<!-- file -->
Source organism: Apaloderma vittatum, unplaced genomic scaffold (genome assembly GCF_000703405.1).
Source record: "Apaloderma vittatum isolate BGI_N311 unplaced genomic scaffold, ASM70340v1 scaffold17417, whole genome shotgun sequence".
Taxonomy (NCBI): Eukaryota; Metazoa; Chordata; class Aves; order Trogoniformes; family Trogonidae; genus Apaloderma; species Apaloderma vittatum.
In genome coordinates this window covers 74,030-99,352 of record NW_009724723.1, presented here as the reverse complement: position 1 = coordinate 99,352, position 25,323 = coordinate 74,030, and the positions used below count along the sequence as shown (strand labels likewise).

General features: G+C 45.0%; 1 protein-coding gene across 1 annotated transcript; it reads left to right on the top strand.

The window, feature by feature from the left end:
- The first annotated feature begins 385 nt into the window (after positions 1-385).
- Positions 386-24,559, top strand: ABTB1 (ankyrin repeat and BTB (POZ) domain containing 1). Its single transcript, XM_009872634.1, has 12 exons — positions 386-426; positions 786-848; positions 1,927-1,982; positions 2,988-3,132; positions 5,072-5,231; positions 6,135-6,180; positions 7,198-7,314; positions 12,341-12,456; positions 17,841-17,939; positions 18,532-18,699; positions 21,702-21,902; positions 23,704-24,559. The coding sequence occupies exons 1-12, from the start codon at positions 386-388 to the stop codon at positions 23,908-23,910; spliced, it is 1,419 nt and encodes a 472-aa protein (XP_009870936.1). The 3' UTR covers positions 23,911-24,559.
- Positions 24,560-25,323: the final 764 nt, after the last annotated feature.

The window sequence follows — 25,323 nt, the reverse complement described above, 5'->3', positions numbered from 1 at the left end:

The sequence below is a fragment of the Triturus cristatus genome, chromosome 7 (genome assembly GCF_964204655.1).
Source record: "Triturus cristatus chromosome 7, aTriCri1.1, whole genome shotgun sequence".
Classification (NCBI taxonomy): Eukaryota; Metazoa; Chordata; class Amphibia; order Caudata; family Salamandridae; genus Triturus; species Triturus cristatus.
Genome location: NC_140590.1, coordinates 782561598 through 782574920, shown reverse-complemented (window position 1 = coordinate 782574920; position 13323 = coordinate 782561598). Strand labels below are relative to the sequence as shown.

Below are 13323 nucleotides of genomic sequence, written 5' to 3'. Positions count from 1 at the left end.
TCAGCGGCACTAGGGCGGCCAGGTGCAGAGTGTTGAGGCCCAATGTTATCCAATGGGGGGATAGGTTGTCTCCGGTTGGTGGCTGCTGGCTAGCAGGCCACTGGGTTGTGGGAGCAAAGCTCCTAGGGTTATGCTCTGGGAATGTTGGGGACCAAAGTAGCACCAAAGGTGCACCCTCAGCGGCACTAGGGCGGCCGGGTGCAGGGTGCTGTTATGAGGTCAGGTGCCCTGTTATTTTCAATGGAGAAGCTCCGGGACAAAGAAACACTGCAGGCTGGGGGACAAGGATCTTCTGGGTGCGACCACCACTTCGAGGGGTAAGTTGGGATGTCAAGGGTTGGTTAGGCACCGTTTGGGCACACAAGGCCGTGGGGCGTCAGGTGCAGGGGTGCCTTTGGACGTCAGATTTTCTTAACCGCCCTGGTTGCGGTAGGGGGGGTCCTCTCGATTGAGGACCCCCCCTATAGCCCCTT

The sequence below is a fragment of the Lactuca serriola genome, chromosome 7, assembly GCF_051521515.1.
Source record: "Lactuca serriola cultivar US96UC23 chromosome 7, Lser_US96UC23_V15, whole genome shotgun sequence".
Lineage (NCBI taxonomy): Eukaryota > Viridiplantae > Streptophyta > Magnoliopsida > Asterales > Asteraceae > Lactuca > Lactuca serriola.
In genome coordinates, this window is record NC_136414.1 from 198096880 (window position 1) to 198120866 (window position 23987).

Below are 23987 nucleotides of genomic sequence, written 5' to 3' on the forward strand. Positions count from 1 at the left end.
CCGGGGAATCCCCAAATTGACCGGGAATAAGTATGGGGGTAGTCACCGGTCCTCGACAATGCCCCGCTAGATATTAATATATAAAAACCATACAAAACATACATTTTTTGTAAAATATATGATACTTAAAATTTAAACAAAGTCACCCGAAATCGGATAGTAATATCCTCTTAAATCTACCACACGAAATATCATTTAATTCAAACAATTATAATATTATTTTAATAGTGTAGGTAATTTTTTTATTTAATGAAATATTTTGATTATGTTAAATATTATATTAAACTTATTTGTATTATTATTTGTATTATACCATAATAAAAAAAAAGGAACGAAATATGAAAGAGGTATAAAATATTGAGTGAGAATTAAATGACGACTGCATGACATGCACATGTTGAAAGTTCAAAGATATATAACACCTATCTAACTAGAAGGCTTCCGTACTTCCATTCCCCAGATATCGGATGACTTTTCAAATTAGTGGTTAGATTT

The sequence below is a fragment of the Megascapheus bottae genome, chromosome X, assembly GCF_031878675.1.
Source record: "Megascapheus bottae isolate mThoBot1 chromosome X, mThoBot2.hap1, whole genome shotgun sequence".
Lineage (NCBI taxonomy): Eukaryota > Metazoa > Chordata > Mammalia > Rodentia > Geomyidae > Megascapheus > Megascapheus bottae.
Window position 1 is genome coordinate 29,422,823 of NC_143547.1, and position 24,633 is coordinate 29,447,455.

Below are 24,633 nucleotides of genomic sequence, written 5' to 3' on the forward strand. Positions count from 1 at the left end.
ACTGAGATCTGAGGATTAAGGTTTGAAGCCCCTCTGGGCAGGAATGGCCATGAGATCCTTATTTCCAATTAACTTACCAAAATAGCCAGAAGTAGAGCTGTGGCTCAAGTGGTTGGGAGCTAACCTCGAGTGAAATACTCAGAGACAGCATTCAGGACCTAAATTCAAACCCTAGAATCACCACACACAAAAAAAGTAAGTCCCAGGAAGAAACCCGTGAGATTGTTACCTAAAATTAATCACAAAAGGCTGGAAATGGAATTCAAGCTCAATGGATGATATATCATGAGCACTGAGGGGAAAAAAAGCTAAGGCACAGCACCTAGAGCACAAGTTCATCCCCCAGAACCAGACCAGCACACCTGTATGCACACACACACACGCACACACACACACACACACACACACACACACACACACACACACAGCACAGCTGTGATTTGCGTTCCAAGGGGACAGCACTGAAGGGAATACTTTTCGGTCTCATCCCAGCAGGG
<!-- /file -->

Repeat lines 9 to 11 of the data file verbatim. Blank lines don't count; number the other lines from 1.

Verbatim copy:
- Positions 24,560-25,323: the final 764 nt, after the last annotated feature.

The window sequence follows — 25,323 nt, the reverse complement described above, 5'->3', positions numbered from 1 at the left end:

The sequence below is a fragment of the Triturus cristatus genome, chromosome 7 (genome assembly GCF_964204655.1).